How could a far smaller sample of data—of comparable quality to the data we had used ourselves—yield such a stringent constraint? It could not. Unfortunately, it turns out that the Chand analysis contained important errors, and the upper bounds on any change in α were subsequently relaxed. But the full story is more interesting than a mere mistake in a complex analysis.
By mid-2010 we completed the analysis of a large amount of new data from the Very Large Telescope (VLT) operated by the European Southern Observatory and obtained 153 new measurements. All the data our group had previously analyzed had come from the Keck telescopes on Mauna Kea in Hawaii. For this new VLT data, everything was different—the telescopes, the spectrograph, the detectors and the software used for the initial stages of the data analysis. This VLT data therefore provided a beautiful cross-check with our results from the Keck telescopes.
We thought it was possible that the new data would show no change in α at all or that they would show the same effect the Keck data did—with α appearing smaller at higher redshifts. What we actually found was truly astonishing and, if correct, will revolutionize some of our most fundamental concepts in physics.
The new VLT data showed not a smaller value of α at high redshift but a larger value, larger by just about the same amount as the Keck data is smaller. How can this be? Our immediate thought was that we were seeing evidence for systematic problems in both data sets. Add the Keck and VLT samples together, and to a good approximation, the combined sample shows no change in α with redshift. Problem solved. The constants are really constant after all.
But if that is the explanation, it requires two different systematic effects, one for each telescope, such that both effects are, independently, of the same magnitude but opposite sign. This is not impossible, although so far we have not managed to identify what this unknown pair of systematic effects could be.
We have discovered another curiosity, however. The Keck data cover a largish portion of the sky in the Northern Hemisphere, large enough to ask whether there is any “preferred direction” for the change in α seen with that sample. Put another way: Could it be that α changes not with redshift but with position on the sky? A simple analysis identified one particular direction for which that might be the case. Surprisingly, when the VLT data are analyzed independently, the same direction pops up. The VLT is in Chile and, on average, points to a very different part of the universe than the Keck telescopes do. Another coincidence? Possibly, but that now makes two coincidences.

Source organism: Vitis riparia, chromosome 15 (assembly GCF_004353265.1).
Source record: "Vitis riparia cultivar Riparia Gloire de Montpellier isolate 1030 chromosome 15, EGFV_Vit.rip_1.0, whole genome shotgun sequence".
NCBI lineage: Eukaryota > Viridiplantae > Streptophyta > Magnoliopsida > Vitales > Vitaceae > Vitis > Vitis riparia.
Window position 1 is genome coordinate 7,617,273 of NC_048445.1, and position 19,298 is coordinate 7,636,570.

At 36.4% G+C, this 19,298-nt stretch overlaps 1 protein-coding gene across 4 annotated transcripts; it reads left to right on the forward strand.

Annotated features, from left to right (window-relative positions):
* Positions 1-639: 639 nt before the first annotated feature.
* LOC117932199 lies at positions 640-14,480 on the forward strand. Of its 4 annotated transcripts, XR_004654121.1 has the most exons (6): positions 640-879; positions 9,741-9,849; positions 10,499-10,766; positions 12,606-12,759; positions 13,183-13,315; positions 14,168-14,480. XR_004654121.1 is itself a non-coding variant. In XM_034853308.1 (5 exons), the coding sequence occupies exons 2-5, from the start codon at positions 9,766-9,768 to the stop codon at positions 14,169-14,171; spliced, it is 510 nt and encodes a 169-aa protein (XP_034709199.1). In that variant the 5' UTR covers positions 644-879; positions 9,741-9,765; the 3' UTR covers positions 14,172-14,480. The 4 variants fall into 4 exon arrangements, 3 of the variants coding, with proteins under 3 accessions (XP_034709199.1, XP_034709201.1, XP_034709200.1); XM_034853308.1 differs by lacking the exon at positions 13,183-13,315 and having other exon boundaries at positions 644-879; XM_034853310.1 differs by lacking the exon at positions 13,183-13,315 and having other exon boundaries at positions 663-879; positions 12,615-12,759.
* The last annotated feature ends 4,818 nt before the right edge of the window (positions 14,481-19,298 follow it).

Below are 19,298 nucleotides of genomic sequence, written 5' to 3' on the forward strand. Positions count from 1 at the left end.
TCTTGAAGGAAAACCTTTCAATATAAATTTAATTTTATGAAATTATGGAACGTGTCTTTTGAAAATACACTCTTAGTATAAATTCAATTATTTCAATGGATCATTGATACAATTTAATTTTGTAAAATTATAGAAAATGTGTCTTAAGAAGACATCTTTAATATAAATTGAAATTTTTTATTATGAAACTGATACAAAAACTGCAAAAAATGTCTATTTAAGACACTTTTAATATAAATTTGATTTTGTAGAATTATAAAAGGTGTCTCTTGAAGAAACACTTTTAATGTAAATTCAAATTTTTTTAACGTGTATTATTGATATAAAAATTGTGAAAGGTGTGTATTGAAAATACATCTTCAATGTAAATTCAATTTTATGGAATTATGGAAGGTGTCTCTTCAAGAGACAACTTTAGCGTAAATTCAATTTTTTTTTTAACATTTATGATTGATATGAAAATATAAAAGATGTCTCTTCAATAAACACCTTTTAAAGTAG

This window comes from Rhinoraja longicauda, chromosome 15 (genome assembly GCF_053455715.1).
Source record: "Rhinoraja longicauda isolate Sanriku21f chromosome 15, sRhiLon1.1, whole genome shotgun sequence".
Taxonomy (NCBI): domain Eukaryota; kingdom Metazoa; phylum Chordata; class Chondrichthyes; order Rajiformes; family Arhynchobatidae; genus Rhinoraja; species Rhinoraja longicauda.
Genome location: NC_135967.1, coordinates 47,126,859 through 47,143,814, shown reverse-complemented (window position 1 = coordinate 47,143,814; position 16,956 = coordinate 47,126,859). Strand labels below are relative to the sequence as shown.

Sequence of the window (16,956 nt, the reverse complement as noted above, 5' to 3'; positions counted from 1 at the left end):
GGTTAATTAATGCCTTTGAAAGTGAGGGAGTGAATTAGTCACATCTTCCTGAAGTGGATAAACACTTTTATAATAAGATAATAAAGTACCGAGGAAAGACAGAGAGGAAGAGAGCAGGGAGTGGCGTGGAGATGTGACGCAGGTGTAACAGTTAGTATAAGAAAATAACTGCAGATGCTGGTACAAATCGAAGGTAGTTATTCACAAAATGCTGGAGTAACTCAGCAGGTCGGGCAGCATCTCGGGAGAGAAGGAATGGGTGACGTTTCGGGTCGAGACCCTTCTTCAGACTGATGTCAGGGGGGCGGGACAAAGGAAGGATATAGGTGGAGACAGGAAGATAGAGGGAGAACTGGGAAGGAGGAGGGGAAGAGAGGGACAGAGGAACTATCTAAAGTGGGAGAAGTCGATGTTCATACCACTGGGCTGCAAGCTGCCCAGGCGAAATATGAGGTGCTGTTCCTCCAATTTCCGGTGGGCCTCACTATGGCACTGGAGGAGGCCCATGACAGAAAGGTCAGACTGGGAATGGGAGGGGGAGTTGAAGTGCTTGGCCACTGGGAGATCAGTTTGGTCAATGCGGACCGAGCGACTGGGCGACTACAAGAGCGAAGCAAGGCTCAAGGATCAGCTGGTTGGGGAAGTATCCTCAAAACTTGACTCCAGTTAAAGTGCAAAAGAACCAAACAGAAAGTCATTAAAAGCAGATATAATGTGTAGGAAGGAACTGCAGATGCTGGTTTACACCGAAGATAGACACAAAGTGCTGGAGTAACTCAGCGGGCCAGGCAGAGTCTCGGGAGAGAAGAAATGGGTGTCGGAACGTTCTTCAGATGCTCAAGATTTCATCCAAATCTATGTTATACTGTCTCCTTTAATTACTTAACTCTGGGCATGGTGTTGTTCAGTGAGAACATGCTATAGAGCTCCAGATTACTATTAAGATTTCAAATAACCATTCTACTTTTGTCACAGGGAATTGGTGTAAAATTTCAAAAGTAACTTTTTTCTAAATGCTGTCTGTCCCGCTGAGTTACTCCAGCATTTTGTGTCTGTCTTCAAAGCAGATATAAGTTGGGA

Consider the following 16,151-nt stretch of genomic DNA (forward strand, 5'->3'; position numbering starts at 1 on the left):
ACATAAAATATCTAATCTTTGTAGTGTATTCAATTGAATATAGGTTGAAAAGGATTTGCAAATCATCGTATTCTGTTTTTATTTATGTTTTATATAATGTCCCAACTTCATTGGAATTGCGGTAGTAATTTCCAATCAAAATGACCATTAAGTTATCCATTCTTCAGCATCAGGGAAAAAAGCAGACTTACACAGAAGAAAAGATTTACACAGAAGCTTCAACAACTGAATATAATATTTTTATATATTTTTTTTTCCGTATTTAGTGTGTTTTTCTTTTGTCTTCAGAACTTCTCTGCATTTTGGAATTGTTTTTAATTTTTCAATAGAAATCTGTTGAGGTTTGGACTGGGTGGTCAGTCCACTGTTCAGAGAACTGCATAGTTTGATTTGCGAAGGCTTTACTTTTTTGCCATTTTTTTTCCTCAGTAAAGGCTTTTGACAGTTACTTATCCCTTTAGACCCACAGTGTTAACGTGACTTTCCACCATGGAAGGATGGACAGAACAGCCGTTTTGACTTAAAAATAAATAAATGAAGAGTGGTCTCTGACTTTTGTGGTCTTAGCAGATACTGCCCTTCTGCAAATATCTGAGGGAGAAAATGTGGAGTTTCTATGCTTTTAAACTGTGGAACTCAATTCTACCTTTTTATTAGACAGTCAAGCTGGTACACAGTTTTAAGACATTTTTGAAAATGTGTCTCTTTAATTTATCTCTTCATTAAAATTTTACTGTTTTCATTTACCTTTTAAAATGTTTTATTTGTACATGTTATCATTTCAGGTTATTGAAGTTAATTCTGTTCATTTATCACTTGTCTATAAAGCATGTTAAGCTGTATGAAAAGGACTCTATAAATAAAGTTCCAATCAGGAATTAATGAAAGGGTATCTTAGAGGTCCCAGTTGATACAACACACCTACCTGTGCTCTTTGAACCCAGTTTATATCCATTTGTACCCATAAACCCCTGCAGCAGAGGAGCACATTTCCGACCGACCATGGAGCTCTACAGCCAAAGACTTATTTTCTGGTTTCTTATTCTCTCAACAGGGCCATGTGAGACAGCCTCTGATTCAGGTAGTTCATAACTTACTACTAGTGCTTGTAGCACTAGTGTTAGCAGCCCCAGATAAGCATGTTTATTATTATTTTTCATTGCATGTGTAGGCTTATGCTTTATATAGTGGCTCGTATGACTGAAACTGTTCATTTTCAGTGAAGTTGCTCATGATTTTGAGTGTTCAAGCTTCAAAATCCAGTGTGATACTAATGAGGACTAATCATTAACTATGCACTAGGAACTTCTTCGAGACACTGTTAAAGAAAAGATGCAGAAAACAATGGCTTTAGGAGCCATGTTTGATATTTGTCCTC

What happens when we merge the old Keck and the new VLT samples? The result is positively intriguing: the directional dependence becomes highly significant. Deriving such a result by chance appears to be extremely unlikely. If the result is a fluke, we might expect a subset of the data to be generating a rogue result. With this in mind, we devised a simple test to iteratively reduce the sample, discarding one point at a time, to see how much data we needed to eliminate before the apparent spatial dependence of α vanishes. We found that we needed to throw away half the data before the chance probability reduced to a sufficiently unimpressive level! Again, perhaps this is a fluke. Despite extensive attempts, however, we have yet to find a combination of systematic effects in the data that could mimic a spatial dependence. Alpha appears to change spatially—across, perhaps, the entire observable universe. Any change with time is smaller and is currently below our detection sensitivity.
Reforming the Laws
If our findings prove to be right, the consequences are enormous, though only partially explored. Until quite recently, all attempts to evaluate what happens to the universe if the fine-structure constant changes were unsatisfactory. They amounted to nothing more than assuming that α became a variable in the same formulas that had been derived assuming it was a constant. This is a dubious practice. If α varies, then its effects must conserve energy and momentum, and they must influence the gravitational field in the universe. In 1982 Jacob D. Bekenstein of the Hebrew University of Jerusalem was the first to generalize the laws of electromagnetism to handle inconstant constants rigorously. Bekenstein’s theory elevates α from a mere number to a so-called scalar field, a dynamic ingredient of nature. His theory did not include gravity, however. Ten years ago one of us (Barrow), with João Magueijo of Imperial College London, and Håvard B. Sandvik, then also at Imperial, extended it to do so.